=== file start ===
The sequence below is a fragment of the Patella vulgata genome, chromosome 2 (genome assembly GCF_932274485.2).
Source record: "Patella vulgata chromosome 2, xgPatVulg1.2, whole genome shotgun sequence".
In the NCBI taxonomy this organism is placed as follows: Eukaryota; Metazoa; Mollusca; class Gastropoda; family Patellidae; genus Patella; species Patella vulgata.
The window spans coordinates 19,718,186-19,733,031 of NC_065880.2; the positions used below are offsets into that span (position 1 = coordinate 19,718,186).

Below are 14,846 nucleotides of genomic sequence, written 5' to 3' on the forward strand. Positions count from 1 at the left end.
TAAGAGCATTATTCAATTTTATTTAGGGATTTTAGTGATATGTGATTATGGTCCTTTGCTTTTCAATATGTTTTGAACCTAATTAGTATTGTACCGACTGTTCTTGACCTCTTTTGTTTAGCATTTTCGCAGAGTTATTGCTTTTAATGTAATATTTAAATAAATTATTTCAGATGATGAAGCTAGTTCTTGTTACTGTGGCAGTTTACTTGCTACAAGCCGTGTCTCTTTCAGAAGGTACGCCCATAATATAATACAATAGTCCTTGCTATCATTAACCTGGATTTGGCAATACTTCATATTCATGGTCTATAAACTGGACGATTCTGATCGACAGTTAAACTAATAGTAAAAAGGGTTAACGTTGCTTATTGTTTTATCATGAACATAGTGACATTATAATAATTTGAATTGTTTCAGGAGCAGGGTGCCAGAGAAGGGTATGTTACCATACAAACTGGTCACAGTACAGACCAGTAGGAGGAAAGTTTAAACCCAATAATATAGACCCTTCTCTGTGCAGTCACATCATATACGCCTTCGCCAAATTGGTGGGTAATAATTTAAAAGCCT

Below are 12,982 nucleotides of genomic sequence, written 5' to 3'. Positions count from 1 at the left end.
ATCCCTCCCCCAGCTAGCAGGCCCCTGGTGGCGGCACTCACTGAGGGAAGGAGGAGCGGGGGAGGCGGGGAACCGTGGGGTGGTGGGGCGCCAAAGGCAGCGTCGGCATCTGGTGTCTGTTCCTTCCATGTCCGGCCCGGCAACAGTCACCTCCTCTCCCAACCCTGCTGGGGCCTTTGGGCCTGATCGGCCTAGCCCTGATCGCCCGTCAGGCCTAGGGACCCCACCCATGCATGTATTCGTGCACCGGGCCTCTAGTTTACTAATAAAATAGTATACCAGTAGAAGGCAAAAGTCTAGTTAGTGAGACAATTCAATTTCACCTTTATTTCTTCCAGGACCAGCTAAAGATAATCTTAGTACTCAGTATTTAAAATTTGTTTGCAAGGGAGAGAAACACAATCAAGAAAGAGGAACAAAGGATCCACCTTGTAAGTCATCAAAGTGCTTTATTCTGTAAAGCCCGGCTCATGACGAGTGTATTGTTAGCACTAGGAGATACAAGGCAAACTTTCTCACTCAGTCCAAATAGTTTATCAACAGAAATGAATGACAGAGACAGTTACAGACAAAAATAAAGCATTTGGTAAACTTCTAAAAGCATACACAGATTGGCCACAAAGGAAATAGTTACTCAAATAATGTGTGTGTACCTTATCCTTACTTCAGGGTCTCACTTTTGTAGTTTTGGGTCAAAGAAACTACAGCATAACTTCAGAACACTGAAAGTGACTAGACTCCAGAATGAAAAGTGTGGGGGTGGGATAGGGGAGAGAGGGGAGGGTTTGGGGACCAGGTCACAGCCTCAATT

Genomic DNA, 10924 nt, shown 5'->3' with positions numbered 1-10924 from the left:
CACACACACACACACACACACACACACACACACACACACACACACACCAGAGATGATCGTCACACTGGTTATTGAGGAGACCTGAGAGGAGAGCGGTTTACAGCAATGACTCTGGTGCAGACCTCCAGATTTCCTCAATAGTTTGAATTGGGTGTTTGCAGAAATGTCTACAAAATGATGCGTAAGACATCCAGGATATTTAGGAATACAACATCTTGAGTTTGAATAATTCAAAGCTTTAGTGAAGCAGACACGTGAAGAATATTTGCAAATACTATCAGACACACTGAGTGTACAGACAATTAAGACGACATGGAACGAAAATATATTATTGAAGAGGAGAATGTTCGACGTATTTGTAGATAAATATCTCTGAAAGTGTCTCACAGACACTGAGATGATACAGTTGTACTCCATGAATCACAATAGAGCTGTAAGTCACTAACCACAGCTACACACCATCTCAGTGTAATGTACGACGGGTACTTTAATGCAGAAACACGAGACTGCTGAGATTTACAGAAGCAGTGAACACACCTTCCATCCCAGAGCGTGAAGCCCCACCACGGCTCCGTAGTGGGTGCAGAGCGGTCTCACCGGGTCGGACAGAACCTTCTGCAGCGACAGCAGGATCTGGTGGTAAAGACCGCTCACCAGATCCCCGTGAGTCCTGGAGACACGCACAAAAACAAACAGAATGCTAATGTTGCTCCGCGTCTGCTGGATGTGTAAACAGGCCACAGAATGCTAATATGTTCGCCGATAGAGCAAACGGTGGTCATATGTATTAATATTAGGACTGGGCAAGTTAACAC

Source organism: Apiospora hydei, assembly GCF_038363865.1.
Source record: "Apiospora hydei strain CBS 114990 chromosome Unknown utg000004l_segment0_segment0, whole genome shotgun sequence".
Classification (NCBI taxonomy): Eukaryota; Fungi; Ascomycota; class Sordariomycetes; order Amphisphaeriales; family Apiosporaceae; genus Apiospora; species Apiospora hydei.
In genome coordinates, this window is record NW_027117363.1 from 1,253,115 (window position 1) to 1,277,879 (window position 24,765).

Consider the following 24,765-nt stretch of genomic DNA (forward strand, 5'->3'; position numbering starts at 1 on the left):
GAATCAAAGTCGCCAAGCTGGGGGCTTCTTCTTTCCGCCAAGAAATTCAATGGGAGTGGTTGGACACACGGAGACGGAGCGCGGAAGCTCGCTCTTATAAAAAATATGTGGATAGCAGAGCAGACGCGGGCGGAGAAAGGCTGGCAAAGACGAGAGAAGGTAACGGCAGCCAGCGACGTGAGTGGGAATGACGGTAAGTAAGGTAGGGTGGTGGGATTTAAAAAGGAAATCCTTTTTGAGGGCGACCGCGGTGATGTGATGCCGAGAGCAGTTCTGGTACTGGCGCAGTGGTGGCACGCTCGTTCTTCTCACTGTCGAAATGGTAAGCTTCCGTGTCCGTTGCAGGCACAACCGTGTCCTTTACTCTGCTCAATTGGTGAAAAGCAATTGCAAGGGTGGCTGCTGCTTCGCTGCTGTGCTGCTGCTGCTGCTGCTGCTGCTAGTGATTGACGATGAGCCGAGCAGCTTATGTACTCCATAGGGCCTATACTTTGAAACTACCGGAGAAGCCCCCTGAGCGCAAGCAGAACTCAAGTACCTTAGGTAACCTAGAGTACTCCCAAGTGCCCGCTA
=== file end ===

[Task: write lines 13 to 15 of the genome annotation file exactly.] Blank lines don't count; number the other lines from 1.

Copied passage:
Classification (NCBI taxonomy): Eukaryota; Fungi; Ascomycota; class Sordariomycetes; order Amphisphaeriales; family Apiosporaceae; genus Apiospora; species Apiospora hydei.
In genome coordinates, this window is record NW_027117363.1 from 1,253,115 (window position 1) to 1,277,879 (window position 24,765).

Consider the following 24,765-nt stretch of genomic DNA (forward strand, 5'->3'; position numbering starts at 1 on the left):